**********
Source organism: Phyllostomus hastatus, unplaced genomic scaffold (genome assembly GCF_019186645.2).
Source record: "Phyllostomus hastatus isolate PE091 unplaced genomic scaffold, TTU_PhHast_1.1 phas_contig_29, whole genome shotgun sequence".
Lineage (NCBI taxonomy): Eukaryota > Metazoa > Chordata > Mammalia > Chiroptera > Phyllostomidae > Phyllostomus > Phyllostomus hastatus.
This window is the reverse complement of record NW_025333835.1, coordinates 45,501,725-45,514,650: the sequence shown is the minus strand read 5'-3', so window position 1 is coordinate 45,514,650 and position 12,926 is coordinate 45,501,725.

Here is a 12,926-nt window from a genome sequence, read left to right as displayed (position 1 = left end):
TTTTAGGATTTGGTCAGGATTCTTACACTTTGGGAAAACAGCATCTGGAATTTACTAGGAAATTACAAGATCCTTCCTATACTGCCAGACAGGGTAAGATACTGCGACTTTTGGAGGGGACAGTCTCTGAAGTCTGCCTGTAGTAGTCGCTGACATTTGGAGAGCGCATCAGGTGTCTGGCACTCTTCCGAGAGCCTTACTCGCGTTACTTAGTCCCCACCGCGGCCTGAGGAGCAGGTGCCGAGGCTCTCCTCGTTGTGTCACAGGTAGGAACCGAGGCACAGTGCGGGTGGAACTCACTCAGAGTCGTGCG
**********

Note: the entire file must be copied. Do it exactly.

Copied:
Source organism: Phyllostomus hastatus, unplaced genomic scaffold (genome assembly GCF_019186645.2).
Source record: "Phyllostomus hastatus isolate PE091 unplaced genomic scaffold, TTU_PhHast_1.1 phas_contig_29, whole genome shotgun sequence".
Lineage (NCBI taxonomy): Eukaryota > Metazoa > Chordata > Mammalia > Chiroptera > Phyllostomidae > Phyllostomus > Phyllostomus hastatus.
This window is the reverse complement of record NW_025333835.1, coordinates 45,501,725-45,514,650: the sequence shown is the minus strand read 5'-3', so window position 1 is coordinate 45,514,650 and position 12,926 is coordinate 45,501,725.

Here is a 12,926-nt window from a genome sequence, read left to right as displayed (position 1 = left end):
TTTTAGGATTTGGTCAGGATTCTTACACTTTGGGAAAACAGCATCTGGAATTTACTAGGAAATTACAAGATCCTTCCTATACTGCCAGACAGGGTAAGATACTGCGACTTTTGGAGGGGACAGTCTCTGAAGTCTGCCTGTAGTAGTCGCTGACATTTGGAGAGCGCATCAGGTGTCTGGCACTCTTCCGAGAGCCTTACTCGCGTTACTTAGTCCCCACCGCGGCCTGAGGAGCAGGTGCCGAGGCTCTCCTCGTTGTGTCACAGGTAGGAACCGAGGCACAGTGCGGGTGGAACTCACTCAGAGTCGTGCG